To say that Fred Busch's books kept getting better is a risky thing to say, because it seems he was always a fine writer. And DOMESTIC PARTICULARS seems print-proof of this. I've had the book on my shelf for over ten years and just now finally got around to reading it. As (Everybody Loves) Raymond's father would say, "Holy Crap!" this is a good book. Busch wrote the story - mostly about Mac and Claire Miller and their son, Harry - thirty-five years ago, but it all still rings so true. It's all about a few generations of an educated (and perhaps dysfunctional) Jewish family in NYC, from the 1930s well into the 1970s - call it "the Millers and how they grew." From the pre-war years thru the McCarthy era and into the radical 60s and beyond, Fred Busch more than ably conveys the flavor and feeling of those decades, making it all so personal and real in the particular and often tortured story of the Millers.
I think I was most surprised to see the origins in this novel of a later one, 1990's fine novel HARRY & CATHERINE, the very first Busch book I read. There are also early autobiographical intimations of essays from the 1998 book, A DANGEROUS PROFESSION. The essays in question were two of my favorites in that book: "My Father's War" and "The Floating Christmas Tree." The first is a meditation on a notebook Busch's father kept during his WWII combat experience; the second an essay on the early and near-penniless Greenwich Village days of Fred and Judy Busch's marriage, perhaps the closest Busch ever came to writing a memoir.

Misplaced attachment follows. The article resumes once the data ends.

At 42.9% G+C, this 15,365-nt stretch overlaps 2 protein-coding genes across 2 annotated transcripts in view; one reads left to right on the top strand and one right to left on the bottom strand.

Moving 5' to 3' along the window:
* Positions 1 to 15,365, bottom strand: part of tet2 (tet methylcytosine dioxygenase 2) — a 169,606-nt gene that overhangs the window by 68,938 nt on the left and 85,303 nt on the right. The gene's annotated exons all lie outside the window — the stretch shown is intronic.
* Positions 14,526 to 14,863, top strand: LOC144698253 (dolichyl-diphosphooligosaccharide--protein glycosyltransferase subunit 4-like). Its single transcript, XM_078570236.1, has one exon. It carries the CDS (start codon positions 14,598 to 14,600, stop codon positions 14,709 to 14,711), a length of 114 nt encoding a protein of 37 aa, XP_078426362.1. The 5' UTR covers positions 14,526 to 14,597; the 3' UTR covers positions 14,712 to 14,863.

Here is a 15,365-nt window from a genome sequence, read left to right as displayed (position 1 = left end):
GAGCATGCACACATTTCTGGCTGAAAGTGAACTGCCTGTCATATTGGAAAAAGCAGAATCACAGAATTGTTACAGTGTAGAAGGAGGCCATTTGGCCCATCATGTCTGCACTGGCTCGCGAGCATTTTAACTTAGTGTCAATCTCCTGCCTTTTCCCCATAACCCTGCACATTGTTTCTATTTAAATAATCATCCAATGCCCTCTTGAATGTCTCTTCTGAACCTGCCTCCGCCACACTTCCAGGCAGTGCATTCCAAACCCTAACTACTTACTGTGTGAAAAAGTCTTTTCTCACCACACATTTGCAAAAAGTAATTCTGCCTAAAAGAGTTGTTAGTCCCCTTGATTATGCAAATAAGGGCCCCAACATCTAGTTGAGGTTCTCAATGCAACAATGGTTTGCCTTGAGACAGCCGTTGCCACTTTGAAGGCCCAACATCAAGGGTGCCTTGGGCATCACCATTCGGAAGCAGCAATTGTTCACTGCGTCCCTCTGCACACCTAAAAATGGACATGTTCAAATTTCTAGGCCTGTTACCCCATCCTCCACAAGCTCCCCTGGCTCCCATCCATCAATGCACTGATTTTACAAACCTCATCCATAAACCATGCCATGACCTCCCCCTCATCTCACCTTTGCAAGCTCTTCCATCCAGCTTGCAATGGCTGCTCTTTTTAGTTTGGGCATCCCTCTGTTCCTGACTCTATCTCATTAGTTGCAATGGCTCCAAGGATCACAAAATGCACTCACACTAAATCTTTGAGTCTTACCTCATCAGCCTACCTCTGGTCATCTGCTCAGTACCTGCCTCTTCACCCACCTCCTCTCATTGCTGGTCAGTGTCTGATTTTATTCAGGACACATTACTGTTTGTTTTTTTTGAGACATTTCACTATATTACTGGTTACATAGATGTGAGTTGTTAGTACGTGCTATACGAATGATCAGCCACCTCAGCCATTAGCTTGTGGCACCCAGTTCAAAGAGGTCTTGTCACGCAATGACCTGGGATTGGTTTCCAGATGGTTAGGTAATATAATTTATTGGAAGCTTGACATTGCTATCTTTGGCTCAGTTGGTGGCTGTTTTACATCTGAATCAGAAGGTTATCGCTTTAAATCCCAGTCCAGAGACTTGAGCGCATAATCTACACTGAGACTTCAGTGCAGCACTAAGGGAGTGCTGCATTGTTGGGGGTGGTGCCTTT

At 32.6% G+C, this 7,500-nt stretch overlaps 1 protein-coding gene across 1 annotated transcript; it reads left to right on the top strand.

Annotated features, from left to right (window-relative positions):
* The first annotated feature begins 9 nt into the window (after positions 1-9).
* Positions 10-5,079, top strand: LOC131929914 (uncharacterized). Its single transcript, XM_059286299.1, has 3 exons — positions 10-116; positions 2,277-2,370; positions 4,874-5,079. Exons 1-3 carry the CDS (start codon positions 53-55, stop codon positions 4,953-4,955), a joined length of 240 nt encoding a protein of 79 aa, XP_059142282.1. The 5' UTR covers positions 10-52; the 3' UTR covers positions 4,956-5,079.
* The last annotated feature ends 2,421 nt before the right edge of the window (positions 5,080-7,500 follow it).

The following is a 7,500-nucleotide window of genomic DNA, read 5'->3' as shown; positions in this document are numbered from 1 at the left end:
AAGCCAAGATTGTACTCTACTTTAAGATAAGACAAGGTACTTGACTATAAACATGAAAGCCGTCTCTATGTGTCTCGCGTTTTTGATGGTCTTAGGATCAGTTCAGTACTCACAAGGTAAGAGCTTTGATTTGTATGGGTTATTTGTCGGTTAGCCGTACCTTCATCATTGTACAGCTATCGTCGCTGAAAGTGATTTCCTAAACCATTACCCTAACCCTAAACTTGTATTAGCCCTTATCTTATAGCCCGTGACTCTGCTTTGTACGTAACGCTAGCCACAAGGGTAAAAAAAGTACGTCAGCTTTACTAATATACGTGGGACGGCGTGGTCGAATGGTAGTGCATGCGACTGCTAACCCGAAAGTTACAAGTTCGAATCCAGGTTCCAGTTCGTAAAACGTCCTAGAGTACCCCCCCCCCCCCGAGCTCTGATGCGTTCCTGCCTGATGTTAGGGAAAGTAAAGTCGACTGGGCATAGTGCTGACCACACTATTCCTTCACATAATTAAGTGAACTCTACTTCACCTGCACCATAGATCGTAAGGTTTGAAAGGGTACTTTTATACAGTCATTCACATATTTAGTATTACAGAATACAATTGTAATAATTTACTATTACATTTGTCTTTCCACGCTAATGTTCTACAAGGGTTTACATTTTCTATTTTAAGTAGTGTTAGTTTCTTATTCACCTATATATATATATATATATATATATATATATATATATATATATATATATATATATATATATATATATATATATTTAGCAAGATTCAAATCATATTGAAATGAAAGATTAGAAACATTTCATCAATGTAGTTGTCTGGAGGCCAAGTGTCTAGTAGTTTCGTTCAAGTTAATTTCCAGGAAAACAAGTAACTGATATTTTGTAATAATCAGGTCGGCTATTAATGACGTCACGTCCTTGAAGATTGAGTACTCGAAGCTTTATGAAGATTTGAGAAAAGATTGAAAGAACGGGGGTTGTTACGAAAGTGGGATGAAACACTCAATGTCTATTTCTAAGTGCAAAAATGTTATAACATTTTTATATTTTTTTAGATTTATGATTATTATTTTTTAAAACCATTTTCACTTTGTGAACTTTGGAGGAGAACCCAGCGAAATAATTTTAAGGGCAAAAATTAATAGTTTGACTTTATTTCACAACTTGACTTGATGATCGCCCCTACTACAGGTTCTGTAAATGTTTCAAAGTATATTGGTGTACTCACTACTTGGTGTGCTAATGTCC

Bottom line, I loved DOMESTIC PARTICULARS. Thank God there are yet more Fred Busch books left to read. This guy was simply a master of his trade.
- Tim Bazzett, author of the memoir, BOOKLOVER